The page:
The food displayed on this thread is always so inspiring and looks down right delicious
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#79 Norm Matthews

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Posted 07 October 2013 - 06:59 PM

My son did not tell me the complete recipe for the kalbi but I can tell you he started by combining ingredients from recipes from his uncle, a recipe from a cookbook of well known Korean restaurants in LA and from his mom and then added some of his own ideas. It is marinated and then basted with the sauce while being grilled.  I know it includes Pear Nectar, Coca Cola, garlic, gochujang, ginger, soy sauce, salt and pepper, and sesame oil. 


Edited by Norm Matthews, 07 October 2013 - 07:18 PM.

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#80 dcarch

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Posted 07 October 2013 - 08:02 PM

Very exciting international delicious recipes and artistic plating designs. I don't know any another forum has such great display of cooking skills.

 

A few recent meals

 

dcarch

 

Sous vide Calamansi chicken on wild rice risotto

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Sauteed shrimps on rice noodles

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Smoked pork shoulder on aspargus

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#81 C. sapidus

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Posted 07 October 2013 - 08:06 PM

heidih – You are very kind, thank you

 

dcarch - We posted at the same time. Holy smokes, that pork shoulder!

 

Still on a Mexican jag

 

Pollo en escabeche – We make this frequently. Season chicken thighs with allspice, Mexican oregano, black pepper, and salt. Brown chicken thighs and remove. Fry white onion and carrots, add halved garlic cloves, and then simmer with the chicken, vinegar, pickled jalapenos, and chicken broth until done.

 

Green bean salad with red onion and salsa verde dressing – Nuke green beans until tender-crunchy, and toss with sliced red onion and a dressing of tomatillo salsa, lime juice, cilantro, and olive oil. Outstanding flavor-effort ratio.  :smile:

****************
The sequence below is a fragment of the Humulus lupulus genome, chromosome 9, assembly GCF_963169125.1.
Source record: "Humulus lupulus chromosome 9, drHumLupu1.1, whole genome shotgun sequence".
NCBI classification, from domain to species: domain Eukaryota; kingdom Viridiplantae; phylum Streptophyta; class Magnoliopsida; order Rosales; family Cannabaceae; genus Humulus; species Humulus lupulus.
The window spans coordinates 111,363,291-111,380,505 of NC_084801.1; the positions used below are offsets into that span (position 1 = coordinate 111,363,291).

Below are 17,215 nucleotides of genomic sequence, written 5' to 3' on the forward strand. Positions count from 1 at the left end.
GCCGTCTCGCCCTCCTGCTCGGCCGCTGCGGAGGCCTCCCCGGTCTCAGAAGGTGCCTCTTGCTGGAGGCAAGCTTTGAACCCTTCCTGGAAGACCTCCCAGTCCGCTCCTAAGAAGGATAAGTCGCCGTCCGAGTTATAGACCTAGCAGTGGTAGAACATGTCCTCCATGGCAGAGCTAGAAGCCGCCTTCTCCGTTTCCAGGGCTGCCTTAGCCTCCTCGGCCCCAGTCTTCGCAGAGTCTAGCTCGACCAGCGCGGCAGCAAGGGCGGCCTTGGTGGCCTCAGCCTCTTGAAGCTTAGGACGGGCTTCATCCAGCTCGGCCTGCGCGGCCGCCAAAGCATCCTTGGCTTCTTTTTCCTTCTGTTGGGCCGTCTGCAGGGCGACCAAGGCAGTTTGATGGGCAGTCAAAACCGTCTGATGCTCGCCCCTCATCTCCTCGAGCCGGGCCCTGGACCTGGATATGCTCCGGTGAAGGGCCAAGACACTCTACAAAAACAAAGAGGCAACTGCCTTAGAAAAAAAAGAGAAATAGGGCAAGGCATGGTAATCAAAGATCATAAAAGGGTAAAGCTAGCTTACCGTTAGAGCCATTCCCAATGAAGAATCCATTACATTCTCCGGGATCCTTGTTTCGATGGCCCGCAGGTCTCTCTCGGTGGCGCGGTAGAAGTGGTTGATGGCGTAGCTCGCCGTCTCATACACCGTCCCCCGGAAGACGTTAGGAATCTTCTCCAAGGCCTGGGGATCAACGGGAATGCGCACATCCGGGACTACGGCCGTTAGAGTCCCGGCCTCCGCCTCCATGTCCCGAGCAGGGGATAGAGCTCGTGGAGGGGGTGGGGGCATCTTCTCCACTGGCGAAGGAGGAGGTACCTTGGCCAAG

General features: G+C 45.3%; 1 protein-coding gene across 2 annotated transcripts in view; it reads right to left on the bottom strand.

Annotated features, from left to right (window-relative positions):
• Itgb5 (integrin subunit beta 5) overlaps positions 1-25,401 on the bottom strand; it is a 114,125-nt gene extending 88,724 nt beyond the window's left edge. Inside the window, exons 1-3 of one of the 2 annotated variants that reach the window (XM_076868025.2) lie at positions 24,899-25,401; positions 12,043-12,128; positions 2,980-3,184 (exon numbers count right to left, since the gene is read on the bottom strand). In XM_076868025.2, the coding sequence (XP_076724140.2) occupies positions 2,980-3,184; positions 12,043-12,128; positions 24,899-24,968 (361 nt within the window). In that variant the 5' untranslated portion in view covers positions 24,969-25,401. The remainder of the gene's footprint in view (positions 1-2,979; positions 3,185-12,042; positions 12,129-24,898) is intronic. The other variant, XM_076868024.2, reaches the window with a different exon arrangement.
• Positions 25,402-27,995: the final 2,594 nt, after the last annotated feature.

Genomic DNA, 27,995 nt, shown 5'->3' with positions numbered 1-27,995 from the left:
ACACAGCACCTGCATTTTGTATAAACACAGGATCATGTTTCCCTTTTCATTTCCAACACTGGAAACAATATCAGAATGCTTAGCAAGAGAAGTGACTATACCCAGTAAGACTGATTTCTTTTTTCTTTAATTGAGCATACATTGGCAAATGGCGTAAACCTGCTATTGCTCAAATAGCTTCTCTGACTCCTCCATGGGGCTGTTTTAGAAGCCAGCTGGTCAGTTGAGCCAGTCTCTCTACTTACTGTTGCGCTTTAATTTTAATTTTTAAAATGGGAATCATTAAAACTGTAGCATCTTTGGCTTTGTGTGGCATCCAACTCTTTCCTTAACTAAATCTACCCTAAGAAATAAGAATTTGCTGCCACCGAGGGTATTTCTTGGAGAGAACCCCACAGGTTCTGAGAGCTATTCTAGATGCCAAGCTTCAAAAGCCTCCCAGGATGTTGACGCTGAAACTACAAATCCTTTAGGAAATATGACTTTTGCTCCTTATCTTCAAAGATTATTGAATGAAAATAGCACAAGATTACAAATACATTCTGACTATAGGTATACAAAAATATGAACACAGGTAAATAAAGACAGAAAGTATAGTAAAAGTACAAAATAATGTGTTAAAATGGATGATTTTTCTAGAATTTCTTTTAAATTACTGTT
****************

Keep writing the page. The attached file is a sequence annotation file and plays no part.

Served with store-bought olive oil bread.

 

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Edited by C. sapidus, 07 October 2013 - 08:07 PM.

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#82 dcarch

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Posted 07 October 2013 - 08:15 PM

Sapidus, speaking of international cooking, I am so fascinated by your recipes. I have learned a lot from your cooking. Thanks.

 

For smoking, I don't go for the ring and the bark, just pure smoke flavor at low temperature. That shows the "Money Muscle"  smoked at 150F, kind of sous vide by smoke.

 

dcarch


Edited by dcarch, 07 October 2013 - 08:21 PM.


#83 Brown Hornet

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Posted 08 October 2013 - 08:41 AM

mm -- you've been killing it with the rabbit/hare dishes this past week!  I've had a lot of rabbit dishes recently but haven't tried cooking with it myself -- I may have to give it a shot. 

 

Kudos to all the awesome dishes folks have been posting recently -- this thread is on a roll right now (no thanks to me!)



#84 Wapi

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Posted 08 October 2013 - 10:19 AM

looks good

 

 

Wapi

 

but how was that Octopus?

 

perfect?  it sure looks like that.

 

Thank you!

 

I was very pleased with the result. Very tender. However, next time I'll try the temperature and time as recommended in Modernist Cuisine so that I can compare. One thing is certain, sous vide and octopus are a great match.



#85 mm84321

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Posted 08 October 2013 - 12:14 PM



mm -- you've been killing it with the rabbit/hare dishes this past week!  I've had a lot of rabbit dishes recently but haven't tried cooking with it myself -- I may have to give it a shot. 

 

Kudos to all the awesome dishes folks have been posting recently -- this thread is on a roll right now (no thanks to me!)

 

Thanks!

 

Today, no hare, so I had pigeon. Marinated in red wine with juniper.